Apple has released Safari 7.0.4 and Safari 6.1.4 to address a total of 22 vulnerabilities affecting WebKit, the open source rendering engine that powers the popular Web browser.
One of the vulnerabilities, CVE-2014-1346, was found and disclosed by Erling Ellingsen of Facebook. The flaw was caused by an encoding issue in the handling of unicode characters in URLs.
“A malicious site can send messages to a connected frame or window in a way that might circumvent the receiver’s origin check,” Apple noted in its advisory.
The other 21 security holes fixed by Apple with the release of Safari 7.0.4 and Safari 6.1.4 are memory corruption issues that could lead to arbitrary code execution or unexpected application termination. In order to exploit the vulnerability, an attacker would have to convince the victim to visit a maliciously crafted website.
The patched vulnerabilities have the following CVE identifiers: CVE-2013-2875, CVE-2013-2927, CVE-2014-1323, CVE-2014-1324, CVE-2014-1326, CVE-2014-1327, CVE-2014-1329, CVE-2014-1330, CVE-2014-1331, CVE-2014-1333, CVE-2014-1334, CVE-2014-1335, CVE-2014-1336, CVE-2014-1337, CVE-2014-1338, CVE-2014-1339, CVE-2014-1341, CVE-2014-1342 , CVE-2014-1343, CVE-2014-1344 and CVE-2014-1731.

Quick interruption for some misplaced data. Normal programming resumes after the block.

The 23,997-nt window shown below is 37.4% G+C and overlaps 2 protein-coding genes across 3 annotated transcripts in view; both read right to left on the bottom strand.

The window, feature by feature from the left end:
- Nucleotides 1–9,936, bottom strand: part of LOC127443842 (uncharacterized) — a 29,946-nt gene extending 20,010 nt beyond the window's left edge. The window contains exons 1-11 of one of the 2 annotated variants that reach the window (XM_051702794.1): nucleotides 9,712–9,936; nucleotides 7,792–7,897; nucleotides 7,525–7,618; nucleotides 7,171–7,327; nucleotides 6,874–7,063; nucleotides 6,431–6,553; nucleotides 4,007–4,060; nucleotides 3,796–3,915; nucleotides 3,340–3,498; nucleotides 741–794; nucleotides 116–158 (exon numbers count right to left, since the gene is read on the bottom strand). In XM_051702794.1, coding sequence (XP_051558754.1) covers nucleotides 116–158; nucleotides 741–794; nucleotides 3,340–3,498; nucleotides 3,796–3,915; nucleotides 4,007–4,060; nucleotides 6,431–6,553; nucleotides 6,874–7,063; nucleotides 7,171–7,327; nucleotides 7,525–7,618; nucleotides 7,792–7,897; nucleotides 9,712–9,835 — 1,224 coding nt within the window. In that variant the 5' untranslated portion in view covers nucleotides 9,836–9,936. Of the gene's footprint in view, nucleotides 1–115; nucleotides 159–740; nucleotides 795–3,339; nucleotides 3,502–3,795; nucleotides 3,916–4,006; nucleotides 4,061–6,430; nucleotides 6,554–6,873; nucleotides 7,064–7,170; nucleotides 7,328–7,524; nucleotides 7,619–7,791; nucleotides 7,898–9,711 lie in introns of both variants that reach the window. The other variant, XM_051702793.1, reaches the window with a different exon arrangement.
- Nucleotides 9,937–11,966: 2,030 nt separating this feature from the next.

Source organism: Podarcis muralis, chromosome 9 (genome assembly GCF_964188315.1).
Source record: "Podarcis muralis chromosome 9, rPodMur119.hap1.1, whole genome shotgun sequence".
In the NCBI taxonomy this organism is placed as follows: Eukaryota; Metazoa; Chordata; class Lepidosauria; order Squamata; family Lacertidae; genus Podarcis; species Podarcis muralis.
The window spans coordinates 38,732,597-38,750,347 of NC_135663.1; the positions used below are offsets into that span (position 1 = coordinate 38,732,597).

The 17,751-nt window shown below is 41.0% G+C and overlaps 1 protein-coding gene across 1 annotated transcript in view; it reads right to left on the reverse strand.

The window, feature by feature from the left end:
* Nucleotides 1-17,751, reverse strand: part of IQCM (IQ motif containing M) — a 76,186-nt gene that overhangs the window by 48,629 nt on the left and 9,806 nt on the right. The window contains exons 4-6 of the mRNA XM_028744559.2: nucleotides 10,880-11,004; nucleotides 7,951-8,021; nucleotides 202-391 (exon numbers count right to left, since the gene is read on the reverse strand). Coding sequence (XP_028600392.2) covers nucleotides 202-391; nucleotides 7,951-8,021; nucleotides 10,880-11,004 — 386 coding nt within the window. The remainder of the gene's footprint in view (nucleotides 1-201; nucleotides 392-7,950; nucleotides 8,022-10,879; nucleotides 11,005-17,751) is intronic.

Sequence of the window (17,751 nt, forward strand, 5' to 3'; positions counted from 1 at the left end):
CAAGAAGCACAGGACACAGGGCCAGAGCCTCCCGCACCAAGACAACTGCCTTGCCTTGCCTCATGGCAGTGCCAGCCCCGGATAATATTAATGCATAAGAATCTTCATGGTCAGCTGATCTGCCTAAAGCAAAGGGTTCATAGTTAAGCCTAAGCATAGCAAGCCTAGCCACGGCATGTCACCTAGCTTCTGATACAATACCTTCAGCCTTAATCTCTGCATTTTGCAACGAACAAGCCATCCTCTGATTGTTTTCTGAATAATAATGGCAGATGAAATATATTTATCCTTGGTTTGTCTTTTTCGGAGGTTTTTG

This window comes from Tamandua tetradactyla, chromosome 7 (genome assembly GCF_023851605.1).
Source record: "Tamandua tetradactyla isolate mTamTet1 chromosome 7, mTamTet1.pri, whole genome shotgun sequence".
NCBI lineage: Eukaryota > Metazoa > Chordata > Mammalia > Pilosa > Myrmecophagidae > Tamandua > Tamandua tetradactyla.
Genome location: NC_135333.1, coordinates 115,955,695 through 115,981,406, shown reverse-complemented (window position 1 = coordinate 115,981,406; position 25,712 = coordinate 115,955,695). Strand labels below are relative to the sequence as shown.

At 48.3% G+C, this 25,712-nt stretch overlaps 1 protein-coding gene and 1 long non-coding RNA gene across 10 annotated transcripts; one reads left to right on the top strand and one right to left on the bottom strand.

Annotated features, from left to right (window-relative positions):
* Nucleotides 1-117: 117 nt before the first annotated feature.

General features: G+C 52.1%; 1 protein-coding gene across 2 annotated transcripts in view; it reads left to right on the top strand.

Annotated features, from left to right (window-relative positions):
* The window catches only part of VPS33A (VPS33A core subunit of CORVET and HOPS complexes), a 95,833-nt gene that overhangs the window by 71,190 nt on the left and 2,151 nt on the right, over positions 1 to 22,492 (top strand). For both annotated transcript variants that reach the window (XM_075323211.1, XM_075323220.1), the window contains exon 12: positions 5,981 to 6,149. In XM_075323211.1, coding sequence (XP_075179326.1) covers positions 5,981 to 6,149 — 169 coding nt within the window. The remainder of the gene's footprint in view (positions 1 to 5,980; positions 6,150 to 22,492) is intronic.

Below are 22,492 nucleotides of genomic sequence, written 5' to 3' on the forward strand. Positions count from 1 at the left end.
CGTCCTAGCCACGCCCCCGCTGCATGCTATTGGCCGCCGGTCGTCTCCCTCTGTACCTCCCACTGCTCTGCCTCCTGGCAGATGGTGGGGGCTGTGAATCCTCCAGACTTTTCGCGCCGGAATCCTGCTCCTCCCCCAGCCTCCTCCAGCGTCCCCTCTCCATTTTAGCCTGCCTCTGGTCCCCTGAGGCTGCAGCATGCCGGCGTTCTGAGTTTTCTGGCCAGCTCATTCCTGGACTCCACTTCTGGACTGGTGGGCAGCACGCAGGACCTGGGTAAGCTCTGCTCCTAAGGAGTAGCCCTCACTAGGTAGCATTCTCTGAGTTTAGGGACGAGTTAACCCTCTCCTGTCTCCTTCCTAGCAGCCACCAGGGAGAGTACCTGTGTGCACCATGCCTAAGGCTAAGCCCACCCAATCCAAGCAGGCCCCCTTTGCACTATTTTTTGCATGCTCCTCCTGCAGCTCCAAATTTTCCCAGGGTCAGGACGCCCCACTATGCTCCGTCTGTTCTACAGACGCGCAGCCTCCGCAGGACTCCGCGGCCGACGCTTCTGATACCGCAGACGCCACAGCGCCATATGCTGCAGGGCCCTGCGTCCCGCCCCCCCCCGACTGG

The security holes were discovered by Apple’s internal team, miaubiz, cloudfuzzer, banty, Atte Kettunen of OUSPG, Ian Beer of Google Project Zero, an anonymous member of the Blink development community, and the Google Chrome Security Team.
Google’s Chrome Security Team identified nine of the vulnerabilities.
“It’s good to see Apple itself proactively finding and fixing holes, together with a lot of help from Google, historically a big user of the WebKit core that’s used in many browsers, most notably Safari,” noted Paul Ducklin, head of technology for Asia Pacific at Sophos.
It’s worth noting that two of the vulnerabilities, CVE-2013-2875 and CVE-2013-2927, are fairly old and were discovered by miaubiz and cloudfuzzer last year. Google patched the flaws in Chrome back in July 2013 and October 2013.